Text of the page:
Animal Cognition

, Volume 12, Issue 5, pp 693–704 | Cite as

Horse (Equus caballus) whinnies: a source of social information

  • Alban LemassonEmail author
  • Anaïs Boutin
  • Sarah Boivin
  • Catherine Blois-Heulin
  • Martine Hausberger
Original Paper


Many animal species that rely mainly on calls to communicate produce individual acoustic structures, but we wondered whether individuals of species better known as visual communicants, with small vocal repertoires, would also exhibit individual distinctiveness in calls. Moreover, theoretical advances concerning the evolution of social intelligence are usually based on primate species data, but relatively little is known about the social cognitive capacities of non-primate mammals. However, some non-primate species demonstrate auditory recognition of social categories and possess mental representation of their social network. Horses (Equus caballus) form stable social networks and although they display a large range of visual signals, they also use long-distance whinny calls to maintain contact. Here, we investigated the potential existence of individual acoustic signatures in whinny calls and the ability of horses to discriminate by ear individuals varying in their degree of familiarity. Our analysis of the acoustic structure of whinnies of 30 adult domestic horses (ten stallions, ten geldings, ten mares) revealed that some of the frequency and temporal parameters carried reliable information about the caller’s sex, body size and identity. However, no correlations with age were found. Playback experiments evaluated the behavioural significance of this variability. Twelve horses heard either control white noise or whinnies emitted by group members, familiar neighbours or unfamiliar horses. While control sounds did not induce any particular response, horses discriminated the social category of the callers and reacted with a sound-specific behaviour (vigilance and attraction varied with familiarity). Our results support the existence of social knowledge in horses and suggest a process of vocal coding/decoding of information.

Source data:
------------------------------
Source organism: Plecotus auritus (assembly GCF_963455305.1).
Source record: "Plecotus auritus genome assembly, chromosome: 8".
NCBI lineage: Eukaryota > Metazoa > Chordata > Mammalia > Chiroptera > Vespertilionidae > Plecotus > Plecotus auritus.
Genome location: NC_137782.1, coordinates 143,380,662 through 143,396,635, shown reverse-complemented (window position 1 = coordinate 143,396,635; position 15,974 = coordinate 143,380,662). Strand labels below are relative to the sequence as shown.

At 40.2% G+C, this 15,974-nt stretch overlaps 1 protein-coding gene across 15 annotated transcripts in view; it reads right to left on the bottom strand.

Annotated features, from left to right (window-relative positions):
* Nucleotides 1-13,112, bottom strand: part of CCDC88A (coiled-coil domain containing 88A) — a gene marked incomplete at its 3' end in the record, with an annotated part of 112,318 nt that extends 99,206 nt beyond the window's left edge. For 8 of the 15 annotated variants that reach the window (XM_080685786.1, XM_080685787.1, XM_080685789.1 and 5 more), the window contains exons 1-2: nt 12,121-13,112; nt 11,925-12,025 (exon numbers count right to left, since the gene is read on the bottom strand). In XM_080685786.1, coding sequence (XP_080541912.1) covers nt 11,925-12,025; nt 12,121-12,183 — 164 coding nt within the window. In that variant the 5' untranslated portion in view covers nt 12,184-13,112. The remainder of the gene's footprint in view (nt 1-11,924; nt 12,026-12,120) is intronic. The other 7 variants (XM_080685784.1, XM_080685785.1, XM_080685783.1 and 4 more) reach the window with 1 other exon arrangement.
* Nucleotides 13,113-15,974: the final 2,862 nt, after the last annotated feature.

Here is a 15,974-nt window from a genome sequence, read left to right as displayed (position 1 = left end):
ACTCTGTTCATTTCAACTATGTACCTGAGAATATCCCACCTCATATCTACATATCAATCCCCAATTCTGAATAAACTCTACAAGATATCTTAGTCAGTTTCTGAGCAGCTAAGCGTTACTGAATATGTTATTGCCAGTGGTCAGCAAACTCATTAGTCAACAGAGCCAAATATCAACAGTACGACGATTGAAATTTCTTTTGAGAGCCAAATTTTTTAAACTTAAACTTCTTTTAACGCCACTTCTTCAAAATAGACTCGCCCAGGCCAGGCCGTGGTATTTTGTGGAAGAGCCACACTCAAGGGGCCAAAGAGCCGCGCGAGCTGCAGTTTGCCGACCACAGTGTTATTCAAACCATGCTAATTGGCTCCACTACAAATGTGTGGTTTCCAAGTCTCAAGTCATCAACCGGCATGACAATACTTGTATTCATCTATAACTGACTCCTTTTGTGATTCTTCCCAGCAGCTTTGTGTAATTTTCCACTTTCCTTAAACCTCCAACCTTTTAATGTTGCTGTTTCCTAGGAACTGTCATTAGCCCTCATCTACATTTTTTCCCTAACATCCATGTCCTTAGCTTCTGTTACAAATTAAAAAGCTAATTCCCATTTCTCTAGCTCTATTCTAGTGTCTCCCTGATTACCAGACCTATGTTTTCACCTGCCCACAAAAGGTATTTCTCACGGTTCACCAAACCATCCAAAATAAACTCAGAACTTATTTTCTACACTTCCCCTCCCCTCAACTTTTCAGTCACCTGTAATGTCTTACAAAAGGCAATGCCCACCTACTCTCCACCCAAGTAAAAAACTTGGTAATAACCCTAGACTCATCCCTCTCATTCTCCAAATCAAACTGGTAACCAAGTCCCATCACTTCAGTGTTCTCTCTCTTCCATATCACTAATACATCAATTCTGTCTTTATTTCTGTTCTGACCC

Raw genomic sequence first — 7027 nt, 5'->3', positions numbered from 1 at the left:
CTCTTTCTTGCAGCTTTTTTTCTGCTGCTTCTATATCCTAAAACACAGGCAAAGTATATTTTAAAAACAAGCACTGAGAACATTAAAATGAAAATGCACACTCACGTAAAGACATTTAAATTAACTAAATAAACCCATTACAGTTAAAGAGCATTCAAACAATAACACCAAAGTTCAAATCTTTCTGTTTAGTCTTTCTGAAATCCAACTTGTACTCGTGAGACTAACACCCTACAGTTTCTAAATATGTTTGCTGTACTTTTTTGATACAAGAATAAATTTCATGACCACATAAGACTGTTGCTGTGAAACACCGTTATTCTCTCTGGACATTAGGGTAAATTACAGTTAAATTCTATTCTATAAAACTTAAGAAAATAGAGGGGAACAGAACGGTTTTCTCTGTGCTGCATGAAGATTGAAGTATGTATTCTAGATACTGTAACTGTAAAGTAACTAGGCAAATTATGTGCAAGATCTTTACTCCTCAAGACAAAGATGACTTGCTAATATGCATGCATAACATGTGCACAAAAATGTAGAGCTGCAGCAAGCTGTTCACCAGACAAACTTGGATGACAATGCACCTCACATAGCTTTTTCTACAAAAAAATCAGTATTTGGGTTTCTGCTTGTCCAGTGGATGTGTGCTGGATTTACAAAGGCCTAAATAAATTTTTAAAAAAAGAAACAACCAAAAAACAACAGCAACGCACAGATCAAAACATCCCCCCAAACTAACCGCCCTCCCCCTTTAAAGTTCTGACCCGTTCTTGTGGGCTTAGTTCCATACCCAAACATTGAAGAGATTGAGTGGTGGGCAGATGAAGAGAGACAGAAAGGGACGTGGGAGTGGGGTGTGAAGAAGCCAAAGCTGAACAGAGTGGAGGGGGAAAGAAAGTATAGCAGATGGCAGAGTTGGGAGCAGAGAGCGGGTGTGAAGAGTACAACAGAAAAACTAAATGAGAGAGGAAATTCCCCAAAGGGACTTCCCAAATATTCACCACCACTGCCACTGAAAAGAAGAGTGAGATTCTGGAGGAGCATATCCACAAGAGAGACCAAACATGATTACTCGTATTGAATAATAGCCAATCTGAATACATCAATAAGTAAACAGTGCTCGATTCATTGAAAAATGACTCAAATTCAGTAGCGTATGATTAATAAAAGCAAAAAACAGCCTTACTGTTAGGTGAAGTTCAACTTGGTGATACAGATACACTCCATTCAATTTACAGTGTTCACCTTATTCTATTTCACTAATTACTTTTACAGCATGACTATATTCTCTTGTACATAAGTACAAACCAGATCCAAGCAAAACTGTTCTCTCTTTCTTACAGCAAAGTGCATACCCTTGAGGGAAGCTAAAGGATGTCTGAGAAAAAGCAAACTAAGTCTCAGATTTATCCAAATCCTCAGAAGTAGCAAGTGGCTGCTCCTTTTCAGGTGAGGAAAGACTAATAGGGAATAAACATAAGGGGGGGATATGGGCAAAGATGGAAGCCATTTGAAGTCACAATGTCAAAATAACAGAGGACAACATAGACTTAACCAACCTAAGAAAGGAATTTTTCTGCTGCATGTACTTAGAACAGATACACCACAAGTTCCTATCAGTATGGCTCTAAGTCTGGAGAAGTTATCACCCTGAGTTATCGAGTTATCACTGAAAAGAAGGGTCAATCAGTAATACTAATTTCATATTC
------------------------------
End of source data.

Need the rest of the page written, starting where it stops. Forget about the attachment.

Individual acoustic signature Auditory recognition Body size Sex difference Social familiarity Domestic horse 



We are very grateful to Carole Fureix, Haifa Ben Hajali and Jean-Pierre Richard for their technical assistance. We thank the owners of the horses (Mme M. Hausberger, Lycée Agricole de Ploermel, Lycée Agricole de Laval, Centre d’activités équestres de Brocéliande, Mme M. Michelet, Mme M. Ardoin-Lachaume, Melle A. Rantet, Mme D. Beslay). We also thank Ann Cloarec and Stan Kuczaj for English corrections. The experiments comply with the French current laws.


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Copyright information

© Springer-Verlag 2009

Authors and Affiliations

  • Alban Lemasson
    • 1
    Email author
  • Anaïs Boutin
    • 1
  • Sarah Boivin
    • 1
  • Catherine Blois-Heulin
    • 1
  • Martine Hausberger
    • 1
  1. 1.Université de Rennes 1, EthoS «Ethologie animale et humaine», UMR 6552, C.N.R.S.PaimpontFrance

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